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Golf Cart Troubleshooting and Maintenance

Image Credit: Wikimedia Commons

Golf carts can be a pretty serious investment. According to recent figures by, a brand new golf cart can cost anywhere between $4,000 and $15,000. A used one is better but can still be priced between $2,000 and $5,000. The price discrepancy is caused by a variety of factors like the brand of the cart or whether or not it’s legal to drive on the road. Regardless of how much you paid for it, you probably don’t want your golf cart to last as long as possible. And that can come from only a bit. Your golf cart and everything that keeps it running can feel almost like a mini-car. In some ways, it is. It has brakes, tires, an engine, and all kinds of other things. Taking care of something like that can feel a bit daunting, but it doesn’t have to be. Knowing what to look for can make regular maintenance checks easy. We will learn that over the course of this article.

Before you start, make sure you have all the necessary reading materials. All new golf carts will come with an owner’s manual. This will include general instructions, maintenance tips, and maybe even some simple repairs for basic problems. Many will have a golf cart parts manual with information on the parts included in the golf cart and what to look for if you need to replace them. A few carts may even come with a repair manual that will show you how to make various repairs to your cart. These manuals are often available for sale online.


If all three are available to you, then grab them. You may even want to read through them before you start. If not, a simple user’s manual may suffice. Once you have that and a few tools you’re ready to start. To make this easier to process we’ll break things up section-by-section. We will inspect your cart’s lights, engines, brakes, batteries, and tires.


Your tires are the part of your cart actually touching the ground, so you want to make sure they’re operating at their absolute best. Start by making sure that they’re properly inflated. Check your handbook or the side of the tire to see the proper pressure range. Aim for the middle of the outlined range. For example, an ideal tire pressure range of 20 psi - 30 psi would be best filled at 25 psi. You may be tempted to over inflate or underinflate your tires. That can cause a whole host of new problems. Too much air will decrease tire drag but also lower your traction as most of the tire isn’t actually reaching the ground. Too little air will increase your traction but wear the sides of your tire unevenly.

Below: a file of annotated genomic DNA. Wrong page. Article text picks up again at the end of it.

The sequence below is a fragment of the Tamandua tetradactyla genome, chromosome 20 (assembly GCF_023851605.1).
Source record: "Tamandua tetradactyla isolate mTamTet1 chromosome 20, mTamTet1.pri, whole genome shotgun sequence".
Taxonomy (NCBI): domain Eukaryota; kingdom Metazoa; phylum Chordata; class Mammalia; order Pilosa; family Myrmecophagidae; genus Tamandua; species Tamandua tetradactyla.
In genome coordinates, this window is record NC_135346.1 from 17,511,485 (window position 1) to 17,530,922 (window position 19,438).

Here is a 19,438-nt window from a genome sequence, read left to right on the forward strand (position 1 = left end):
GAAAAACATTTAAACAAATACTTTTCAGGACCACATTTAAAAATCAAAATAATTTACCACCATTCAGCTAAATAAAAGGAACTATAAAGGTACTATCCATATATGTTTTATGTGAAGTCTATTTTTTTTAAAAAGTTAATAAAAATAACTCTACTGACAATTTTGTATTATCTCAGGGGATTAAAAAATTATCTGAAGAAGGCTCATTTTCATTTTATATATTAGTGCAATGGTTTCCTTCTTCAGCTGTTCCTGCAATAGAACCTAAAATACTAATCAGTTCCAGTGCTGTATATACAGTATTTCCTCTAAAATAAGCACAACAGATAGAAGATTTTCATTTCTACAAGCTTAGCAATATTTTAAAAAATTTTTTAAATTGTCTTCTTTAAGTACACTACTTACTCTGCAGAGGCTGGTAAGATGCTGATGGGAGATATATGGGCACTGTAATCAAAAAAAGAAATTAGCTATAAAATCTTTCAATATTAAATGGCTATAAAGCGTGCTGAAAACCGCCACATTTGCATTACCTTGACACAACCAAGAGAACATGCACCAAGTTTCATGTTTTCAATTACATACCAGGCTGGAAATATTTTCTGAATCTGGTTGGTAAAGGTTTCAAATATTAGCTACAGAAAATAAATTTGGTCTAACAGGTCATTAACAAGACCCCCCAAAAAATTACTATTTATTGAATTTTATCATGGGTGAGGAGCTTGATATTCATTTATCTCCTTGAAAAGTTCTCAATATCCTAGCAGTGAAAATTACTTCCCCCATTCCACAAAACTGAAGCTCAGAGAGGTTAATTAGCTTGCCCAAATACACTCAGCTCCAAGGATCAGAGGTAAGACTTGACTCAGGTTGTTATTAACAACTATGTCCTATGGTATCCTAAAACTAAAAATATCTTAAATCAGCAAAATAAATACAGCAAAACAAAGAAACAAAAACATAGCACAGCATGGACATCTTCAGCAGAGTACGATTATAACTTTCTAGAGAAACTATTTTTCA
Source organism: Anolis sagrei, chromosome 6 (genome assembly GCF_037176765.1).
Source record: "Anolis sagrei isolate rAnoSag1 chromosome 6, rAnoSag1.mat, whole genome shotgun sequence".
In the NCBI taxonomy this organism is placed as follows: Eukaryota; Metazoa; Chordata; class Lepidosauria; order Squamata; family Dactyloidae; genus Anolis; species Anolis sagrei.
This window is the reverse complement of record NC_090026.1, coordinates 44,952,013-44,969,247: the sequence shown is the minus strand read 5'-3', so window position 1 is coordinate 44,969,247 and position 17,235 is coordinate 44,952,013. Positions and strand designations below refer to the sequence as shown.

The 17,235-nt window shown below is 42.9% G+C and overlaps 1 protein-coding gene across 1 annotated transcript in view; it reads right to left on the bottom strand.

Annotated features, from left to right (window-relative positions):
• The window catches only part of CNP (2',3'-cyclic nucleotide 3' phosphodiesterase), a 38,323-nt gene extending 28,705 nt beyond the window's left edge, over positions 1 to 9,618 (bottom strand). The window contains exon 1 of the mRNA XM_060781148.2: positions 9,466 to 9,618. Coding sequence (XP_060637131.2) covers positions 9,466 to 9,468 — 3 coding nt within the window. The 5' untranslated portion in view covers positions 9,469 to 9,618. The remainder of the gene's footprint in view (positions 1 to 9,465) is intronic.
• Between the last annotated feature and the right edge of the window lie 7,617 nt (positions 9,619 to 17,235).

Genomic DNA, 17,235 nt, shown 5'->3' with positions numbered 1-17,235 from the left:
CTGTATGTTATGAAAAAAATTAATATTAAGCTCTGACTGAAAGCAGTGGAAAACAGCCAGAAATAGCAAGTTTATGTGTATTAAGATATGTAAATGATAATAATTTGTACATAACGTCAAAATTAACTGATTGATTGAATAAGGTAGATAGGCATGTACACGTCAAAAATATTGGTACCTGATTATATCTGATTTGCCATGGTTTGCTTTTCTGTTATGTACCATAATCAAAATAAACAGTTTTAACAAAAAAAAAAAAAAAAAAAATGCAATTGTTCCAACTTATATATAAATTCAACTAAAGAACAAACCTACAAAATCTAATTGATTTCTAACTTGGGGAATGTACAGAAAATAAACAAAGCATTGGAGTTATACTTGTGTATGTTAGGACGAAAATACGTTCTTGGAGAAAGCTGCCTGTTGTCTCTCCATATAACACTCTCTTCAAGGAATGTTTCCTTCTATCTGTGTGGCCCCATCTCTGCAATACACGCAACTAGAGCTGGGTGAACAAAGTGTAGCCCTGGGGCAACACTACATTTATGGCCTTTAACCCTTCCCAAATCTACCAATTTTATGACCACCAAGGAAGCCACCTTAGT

Check your tread and look for any holes or other irregularities. If you’re overinflating your tires you’ll see far more wear on the tread in the middle of the tire. If you see excessive wear on the sides, you’ve been underinflating them. Keep an eye out for steel cords showing beneath the rubber. If you see this, it’s time to replace the tire immediately. This is a sign that the tire is close to exploding. Unless you absolutely have to, don’t even inflate the tire at this point. It could cause it to explode and spread dangerous shrapnel that can seriously injure you or someone else. So don’t wait to replace them at this point, replace it immediately.


Your brakes may be one of the more complicated parts of inspecting your golf cart. However, if you take your time and follow these instructions it should be a lot less intimidating than you may think. You will want to check the brakes every few months to spot any problems that could be on the horizon.

Start by checking your cart’s pivot points and return springs. Use your owner manual to locate both. The pivot points should move freely and the return spring should be clean, lubricated, and just tight enough. It should be able to return the pedal to its default position without making pressing the pedal too hard. Check your e-brake/parking brake lever for similar problems.

Next, check the cable system. Look at the battery carriage to make sure there’s no corrosion damage to the cable. Make sure the cables are well lubricated and have good tension. Then check them for friction damage, frayed ends, gashes, or any other problems. If you see these problems replace the cable immediately.

Now it’s time to check the brake drum, where the bulk of our work will be at. Start by jacking up the back of the golf cart and remove the wheels. Look for the big part that the wheels were attached to. This is the brake drum. Look for damage, tightness, and good motion. Take the drum off to check the shoes and other internal parts. Take special note of how many times you turn the adjustment wheel. You should try to use the same amount of times when you replace it. If you forget how many times you turned, don’t panic. Try turning it until you feel resistance and then twist it back for a turn or two.

Look at the shoes and all the brake system parts inside of the brake drum. The shoes should have at least a millimeter of material left and be wearing evenly. Use some brake cleaner and clean off the springs if you see any dirt. Check them for damage. Replace anything that doesn’t look right.